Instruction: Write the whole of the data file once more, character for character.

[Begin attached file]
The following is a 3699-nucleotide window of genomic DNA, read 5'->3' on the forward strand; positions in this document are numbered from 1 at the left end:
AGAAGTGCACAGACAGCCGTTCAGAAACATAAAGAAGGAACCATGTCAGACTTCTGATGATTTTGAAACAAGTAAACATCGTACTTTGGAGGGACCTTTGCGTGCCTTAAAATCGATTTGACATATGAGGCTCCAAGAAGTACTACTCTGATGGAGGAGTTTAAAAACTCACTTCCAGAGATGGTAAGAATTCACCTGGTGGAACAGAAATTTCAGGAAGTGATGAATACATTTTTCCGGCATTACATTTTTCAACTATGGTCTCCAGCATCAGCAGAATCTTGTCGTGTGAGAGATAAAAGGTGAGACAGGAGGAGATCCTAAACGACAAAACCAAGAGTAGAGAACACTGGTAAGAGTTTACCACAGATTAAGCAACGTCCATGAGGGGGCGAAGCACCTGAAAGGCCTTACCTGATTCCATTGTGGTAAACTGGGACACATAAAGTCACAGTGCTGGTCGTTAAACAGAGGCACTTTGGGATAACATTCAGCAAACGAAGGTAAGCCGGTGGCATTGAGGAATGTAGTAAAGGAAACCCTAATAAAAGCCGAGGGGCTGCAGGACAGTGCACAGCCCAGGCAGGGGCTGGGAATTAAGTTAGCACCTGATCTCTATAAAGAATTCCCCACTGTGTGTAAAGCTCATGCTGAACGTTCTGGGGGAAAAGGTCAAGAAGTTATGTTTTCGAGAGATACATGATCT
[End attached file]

The following is a 3699-nucleotide window of genomic DNA, read 5'->3' on the forward strand; positions in this document are numbered from 1 at the left end:
AGAAGTGCACAGACAGCCGTTCAGAAACATAAAGAAGGAACCATGTCAGACTTCTGATGATTTTGAAACAAGTAAACATCGTACTTTGGAGGGACCTTTGCGTGCCTTAAAATCGATTTGACATATGAGGCTCCAAGAAGTACTACTCTGATGGAGGAGTTTAAAAACTCACTTCCAGAGATGGTAAGAATTCACCTGGTGGAACAGAAATTTCAGGAAGTGATGAATACATTTTTCCGGCATTACATTTTTCAACTATGGTCTCCAGCATCAGCAGAATCTTGTCGTGTGAGAGATAAAAGGTGAGACAGGAGGAGATCCTAAACGACAAAACCAAGAGTAGAGAACACTGGTAAGAGTTTACCACAGATTAAGCAACGTCCATGAGGGGGCGAAGCACCTGAAAGGCCTTACCTGATTCCATTGTGGTAAACTGGGACACATAAAGTCACAGTGCTGGTCGTTAAACAGAGGCACTTTGGGATAACATTCAGCAAACGAAGGTAAGCCGGTGGCATTGAGGAATGTAGTAAAGGAAACCCTAATAAAAGCCGAGGGGCTGCAGGACAGTGCACAGCCCAGGCAGGGGCTGGGAATTAAGTTAGCACCTGATCTCTATAAAGAATTCCCCACTGTGTGTAAAGCTCATGCTGAACGTTCTGGGGGAAAAGGTCAAGAAGTTATGTTTTCGAGAGATACATGATCT